An SM-3 Block 1B launched from the USS John Paul Jones (as shown above in a 2014 test) was the first to engage the medium-range ballistic missile target but missed its mark due to what the MDA characterized as an anomaly with the interceptor. Credit: MDA
By Scott Ritter,
Russia Today – November 17, 2020
The US has long dismissed Russian concerns over the deployment of the Aegis Ashore missile defense system on European soil. This week’s test of the SM-3 Block IIA interceptor against an ICBM has proven Russian concerns correct.
On Tuesday, the US Missile Defense Agency (MDA) announced it conducted a test of an Aegis Ballistic Missile Defense (BMD) System-equipped Arleigh Burke-class destroyer, the USS John Finn, against what was termed a “threat-representative Intercontinental Ballistic Missile (ICBM) target” using a Standard Missile-3 (SM-3) Block IIA interceptor. The test object was launched from Kwajalein Atoll, in the Republic of the Marshall Islands, toward an area of the Pacific Ocean northeast of Hawaii. According to the MDA, the SM-3 Block IIA missile successfully intercepted its target.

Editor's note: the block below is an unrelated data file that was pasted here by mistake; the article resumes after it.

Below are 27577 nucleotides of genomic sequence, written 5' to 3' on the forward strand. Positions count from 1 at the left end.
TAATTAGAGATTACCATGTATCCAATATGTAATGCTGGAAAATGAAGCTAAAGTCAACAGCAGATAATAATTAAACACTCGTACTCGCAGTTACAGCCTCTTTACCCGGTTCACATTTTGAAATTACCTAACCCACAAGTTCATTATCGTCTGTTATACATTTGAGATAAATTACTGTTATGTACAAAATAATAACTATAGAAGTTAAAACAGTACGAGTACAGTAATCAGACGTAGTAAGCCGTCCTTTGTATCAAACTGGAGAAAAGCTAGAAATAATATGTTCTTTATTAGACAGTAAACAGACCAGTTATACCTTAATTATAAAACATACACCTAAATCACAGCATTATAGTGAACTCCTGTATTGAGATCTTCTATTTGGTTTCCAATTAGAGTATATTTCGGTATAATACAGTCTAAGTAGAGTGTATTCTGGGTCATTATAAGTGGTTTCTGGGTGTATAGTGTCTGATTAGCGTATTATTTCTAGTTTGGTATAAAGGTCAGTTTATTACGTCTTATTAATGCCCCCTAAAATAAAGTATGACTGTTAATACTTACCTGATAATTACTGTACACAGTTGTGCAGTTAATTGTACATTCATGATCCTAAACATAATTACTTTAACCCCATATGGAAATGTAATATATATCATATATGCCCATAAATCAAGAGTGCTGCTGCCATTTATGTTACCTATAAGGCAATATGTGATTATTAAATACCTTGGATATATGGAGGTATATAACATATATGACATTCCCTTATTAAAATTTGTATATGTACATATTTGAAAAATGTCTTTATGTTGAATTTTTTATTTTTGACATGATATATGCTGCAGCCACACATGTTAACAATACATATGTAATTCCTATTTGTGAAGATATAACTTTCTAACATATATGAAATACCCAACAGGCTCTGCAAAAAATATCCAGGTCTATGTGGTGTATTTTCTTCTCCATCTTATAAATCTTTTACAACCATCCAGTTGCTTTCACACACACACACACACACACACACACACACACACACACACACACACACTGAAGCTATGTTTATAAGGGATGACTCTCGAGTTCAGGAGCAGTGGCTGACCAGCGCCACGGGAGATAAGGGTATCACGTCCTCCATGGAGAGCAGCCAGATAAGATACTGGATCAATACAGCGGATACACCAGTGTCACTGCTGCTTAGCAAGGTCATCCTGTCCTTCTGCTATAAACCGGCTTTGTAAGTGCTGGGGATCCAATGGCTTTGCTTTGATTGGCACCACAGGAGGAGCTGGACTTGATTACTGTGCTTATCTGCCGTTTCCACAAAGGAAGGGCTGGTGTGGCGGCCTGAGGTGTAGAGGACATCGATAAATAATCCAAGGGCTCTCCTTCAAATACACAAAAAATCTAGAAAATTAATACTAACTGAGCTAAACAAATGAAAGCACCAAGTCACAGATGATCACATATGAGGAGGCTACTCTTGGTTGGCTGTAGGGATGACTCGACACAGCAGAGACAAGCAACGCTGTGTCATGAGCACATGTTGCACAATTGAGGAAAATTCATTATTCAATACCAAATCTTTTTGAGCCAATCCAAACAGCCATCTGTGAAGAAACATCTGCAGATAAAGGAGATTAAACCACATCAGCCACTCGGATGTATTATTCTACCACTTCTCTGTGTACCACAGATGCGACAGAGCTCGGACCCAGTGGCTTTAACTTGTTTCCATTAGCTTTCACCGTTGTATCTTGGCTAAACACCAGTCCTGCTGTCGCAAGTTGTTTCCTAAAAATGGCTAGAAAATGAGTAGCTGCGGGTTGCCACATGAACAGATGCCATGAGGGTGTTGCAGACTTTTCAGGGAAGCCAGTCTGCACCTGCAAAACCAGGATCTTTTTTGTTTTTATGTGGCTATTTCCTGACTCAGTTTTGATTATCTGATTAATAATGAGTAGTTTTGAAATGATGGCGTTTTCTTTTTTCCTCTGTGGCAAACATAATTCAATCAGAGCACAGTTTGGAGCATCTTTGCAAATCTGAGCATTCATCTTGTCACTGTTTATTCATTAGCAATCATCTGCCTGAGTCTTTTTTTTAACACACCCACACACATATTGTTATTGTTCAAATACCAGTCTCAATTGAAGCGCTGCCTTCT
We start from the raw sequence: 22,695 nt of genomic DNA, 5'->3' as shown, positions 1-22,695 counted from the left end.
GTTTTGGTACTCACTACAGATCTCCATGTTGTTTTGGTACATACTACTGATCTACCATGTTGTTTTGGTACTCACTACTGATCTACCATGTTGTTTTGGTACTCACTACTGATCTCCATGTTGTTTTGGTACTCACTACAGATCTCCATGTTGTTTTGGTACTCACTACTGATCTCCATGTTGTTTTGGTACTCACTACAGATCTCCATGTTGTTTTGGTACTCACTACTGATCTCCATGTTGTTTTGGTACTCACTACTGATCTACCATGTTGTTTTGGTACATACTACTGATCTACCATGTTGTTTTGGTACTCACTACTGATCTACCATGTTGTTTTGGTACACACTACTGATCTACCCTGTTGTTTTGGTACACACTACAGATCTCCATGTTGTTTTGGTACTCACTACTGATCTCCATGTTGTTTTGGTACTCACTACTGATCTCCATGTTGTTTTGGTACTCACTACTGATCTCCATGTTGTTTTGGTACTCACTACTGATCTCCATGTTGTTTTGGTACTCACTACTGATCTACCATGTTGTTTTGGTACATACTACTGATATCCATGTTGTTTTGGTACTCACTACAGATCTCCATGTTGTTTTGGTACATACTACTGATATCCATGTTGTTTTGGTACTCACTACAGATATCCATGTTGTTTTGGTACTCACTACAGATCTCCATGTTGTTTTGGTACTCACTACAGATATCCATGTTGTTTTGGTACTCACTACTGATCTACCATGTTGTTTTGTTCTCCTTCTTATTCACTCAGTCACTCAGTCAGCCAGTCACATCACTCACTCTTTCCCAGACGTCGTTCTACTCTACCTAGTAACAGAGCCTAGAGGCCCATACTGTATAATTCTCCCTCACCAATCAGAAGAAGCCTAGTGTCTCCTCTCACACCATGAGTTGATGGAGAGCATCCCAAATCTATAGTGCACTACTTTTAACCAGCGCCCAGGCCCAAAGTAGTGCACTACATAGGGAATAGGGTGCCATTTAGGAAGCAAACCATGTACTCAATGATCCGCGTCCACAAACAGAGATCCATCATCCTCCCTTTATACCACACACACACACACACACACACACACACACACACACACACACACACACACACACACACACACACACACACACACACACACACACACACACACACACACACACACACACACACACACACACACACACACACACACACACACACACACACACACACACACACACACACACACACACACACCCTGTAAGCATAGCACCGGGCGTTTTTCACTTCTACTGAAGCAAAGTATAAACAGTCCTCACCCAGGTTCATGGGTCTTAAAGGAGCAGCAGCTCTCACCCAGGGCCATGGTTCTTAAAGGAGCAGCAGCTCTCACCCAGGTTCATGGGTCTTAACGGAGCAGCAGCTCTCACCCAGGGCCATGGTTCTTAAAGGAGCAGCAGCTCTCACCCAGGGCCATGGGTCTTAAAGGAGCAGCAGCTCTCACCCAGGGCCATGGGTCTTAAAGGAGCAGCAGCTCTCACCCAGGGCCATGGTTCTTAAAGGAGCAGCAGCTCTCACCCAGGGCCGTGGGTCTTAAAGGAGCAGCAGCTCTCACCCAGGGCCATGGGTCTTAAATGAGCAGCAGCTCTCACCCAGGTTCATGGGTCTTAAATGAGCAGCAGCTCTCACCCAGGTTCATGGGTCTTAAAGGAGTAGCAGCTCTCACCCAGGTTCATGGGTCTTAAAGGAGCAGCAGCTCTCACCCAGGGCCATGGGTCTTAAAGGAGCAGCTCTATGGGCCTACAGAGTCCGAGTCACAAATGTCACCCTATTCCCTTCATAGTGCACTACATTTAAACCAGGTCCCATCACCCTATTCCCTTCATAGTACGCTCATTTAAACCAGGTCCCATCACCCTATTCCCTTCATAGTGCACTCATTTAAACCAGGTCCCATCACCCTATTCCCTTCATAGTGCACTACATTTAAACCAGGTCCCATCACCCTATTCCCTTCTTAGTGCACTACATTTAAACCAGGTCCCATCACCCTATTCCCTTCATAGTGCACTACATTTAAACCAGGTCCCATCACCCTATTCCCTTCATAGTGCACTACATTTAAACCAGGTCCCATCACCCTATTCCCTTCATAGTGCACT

The successful test is but the latest in a series intended to prepare the SM-3 Block IIA missile and its associated systems–the Aegis Baseline-9 Weapons System and Command and Control Battle Management Communications (C2BMC) network–for operational duty as America’s frontline missile defense capability.